• #8
  9. Ontheleftcoast Member
    Ontheleftcoast
    @Ontheleftcoast

    This is what it looks like right now in northern Italy. Unless we get R0 down, this is coming before the election to a hospital near you.

    And that’s exactly what’s happening in Northern Italy, where the rationing has begun. A doctor in Western Europe described the dire situation doctors and patients face there and the chilling decisions medical professional are being forced to make:

    Most of my childhood friends are now doctors working in north Italy. In Milan, in Bergamo, in Padua, they are having to choose between intubating a 40-year-old with two kids, a 40-year old who is fit and healthy with no co-morbidities, and a 60-year-old with high blood pressure, because they don’t have enough beds. In the hallway, meanwhile, there are another 15 people waiting who are already hardly breathing and need oxygen.

    Northern Italy has been hit particularly hard by the coronavirus, with doctors reporting conditions we usually associate with wartime, as the death toll increases by the hour and hospitals are short-staffed and out of beds.

    Dr. Daniele Macchini, who works at the Humanitas Gavazzeni hospital in Bergamo, described the conditions in a lengthy Facebook, saying “The war has literally exploded and the battles are uninterrupted day and night.”

    “One after the other the unfortunate poor people come to the emergency room,” he wrote. “Now, however, that need for beds in all its drama has arrived. One after another, the departments that had been emptied are filling up at an impressive rate. The display boards with the names of the sick, of different colors depending on the operating unit they belong to, are now all red and instead of the surgical operation there is the diagnosis, which is always the same cursed: bilateral interstitial pneumonia.”

    Macchini called the epidemic a “tsunami that has overwhelmed us.”

    “Suddenly the emergency room is collapsing,” he continued. “Emergency provisions are issued: help is needed in the emergency room. A quick meeting to learn how the first aid management software works and a few minutes later they are already downstairs, next to the warriors on the war front.”

    While we have people – and a political party – in this country whose political careers would benefit from the epidemic spreading, we can be confident that their patriotism will outweigh their self-interest as it so often has in the past.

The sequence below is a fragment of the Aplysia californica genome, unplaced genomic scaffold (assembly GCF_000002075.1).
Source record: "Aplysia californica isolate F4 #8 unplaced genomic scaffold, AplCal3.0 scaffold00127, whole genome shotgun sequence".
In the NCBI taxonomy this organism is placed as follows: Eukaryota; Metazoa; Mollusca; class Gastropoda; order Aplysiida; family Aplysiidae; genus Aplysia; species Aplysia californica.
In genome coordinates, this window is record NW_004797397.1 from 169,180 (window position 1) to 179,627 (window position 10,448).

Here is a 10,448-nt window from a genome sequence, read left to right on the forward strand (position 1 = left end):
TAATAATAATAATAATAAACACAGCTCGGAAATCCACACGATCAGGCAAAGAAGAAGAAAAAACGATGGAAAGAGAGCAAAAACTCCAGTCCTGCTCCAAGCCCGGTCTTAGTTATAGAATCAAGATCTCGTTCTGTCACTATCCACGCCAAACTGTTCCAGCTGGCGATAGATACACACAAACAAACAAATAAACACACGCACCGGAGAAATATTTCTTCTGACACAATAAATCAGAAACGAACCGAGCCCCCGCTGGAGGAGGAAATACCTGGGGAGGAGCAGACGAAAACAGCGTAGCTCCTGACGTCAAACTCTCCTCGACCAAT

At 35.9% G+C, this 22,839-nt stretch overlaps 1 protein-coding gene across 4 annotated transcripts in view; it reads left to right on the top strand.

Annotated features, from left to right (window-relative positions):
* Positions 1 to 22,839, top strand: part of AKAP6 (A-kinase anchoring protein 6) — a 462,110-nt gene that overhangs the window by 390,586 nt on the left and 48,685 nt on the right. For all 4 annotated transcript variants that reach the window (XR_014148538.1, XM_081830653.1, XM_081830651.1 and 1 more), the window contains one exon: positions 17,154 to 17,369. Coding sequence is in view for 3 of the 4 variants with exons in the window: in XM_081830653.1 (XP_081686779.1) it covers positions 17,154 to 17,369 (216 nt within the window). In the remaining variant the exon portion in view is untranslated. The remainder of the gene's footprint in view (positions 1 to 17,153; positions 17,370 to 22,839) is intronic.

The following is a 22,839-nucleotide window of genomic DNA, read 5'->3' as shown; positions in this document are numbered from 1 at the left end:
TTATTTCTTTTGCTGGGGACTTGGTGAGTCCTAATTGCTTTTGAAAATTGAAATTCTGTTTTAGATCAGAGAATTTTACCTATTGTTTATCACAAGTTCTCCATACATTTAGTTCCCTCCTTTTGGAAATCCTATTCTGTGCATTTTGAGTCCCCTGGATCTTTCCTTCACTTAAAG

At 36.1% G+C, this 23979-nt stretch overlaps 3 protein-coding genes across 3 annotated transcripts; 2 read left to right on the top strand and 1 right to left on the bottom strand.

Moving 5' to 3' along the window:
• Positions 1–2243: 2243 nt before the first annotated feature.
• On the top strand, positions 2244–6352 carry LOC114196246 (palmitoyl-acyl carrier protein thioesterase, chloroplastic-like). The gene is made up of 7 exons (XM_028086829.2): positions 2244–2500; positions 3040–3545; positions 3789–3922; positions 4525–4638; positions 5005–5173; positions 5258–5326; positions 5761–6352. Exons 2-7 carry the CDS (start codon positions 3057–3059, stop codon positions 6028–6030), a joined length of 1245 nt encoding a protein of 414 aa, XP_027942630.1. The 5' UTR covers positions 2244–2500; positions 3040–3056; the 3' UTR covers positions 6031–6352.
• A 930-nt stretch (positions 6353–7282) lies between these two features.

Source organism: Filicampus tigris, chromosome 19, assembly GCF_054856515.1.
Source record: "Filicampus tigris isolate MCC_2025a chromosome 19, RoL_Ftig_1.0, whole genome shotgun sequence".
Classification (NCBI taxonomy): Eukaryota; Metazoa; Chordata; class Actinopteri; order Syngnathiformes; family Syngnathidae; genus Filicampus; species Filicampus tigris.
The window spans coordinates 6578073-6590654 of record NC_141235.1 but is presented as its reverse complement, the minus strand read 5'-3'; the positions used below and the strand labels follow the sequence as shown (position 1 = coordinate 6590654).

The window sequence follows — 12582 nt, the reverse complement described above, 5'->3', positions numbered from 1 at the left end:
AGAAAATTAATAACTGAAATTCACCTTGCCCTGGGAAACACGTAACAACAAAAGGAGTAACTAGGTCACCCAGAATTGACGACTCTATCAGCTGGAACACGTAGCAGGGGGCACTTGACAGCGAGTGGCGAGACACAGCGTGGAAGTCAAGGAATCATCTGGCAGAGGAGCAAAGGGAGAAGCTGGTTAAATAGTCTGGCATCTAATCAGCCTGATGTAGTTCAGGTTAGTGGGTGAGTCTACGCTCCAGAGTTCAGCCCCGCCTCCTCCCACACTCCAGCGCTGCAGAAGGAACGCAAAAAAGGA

• #9
  10. Ralphie Inactive
    Ralphie
    @Ralphie

    What about the push pack program started under Clinton to mobilize  treatment in case of a national emergency? Anybody know how that figures in here, or if it does?  This would be a good time to dust it off.  

    There is a book called Germs: Biological weapons and America’s Secret war that could be a good read right now.

    • #10
  11. Rodin Member
    Rodin
    @Rodin

    Ontheleftcoast (View Comment):

    This is what it looks like right now in northern Italy. Unless we get R0 down, this is coming before the election to a hospital near you.

    And that’s exactly what’s happening in Northern Italy, where the rationing has begun. A doctor in Western Europe described the dire situation doctors and patients face there and the chilling decisions medical professional are being forced to make:

    Most of my childhood friends are now doctors working in north Italy. In Milan, in Bergamo, in Padua, they are having to choose between intubating a 40-year-old with two kids, a 40-year old who is fit and healthy with no co-morbidities, and a 60-year-old with high blood pressure, because they don’t have enough beds. In the hallway, meanwhile, there are another 15 people waiting who are already hardly breathing and need oxygen.

    Northern Italy has been hit particularly hard by the coronavirus, with doctors reporting conditions we usually associate with wartime, as the death toll increases by the hour and hospitals are short-staffed and out of beds.

    Dr. Daniele Macchini, who works at the Humanitas Gavazzeni hospital in Bergamo, described the conditions in a lengthy Facebook, saying “The war has literally exploded and the battles are uninterrupted day and night.”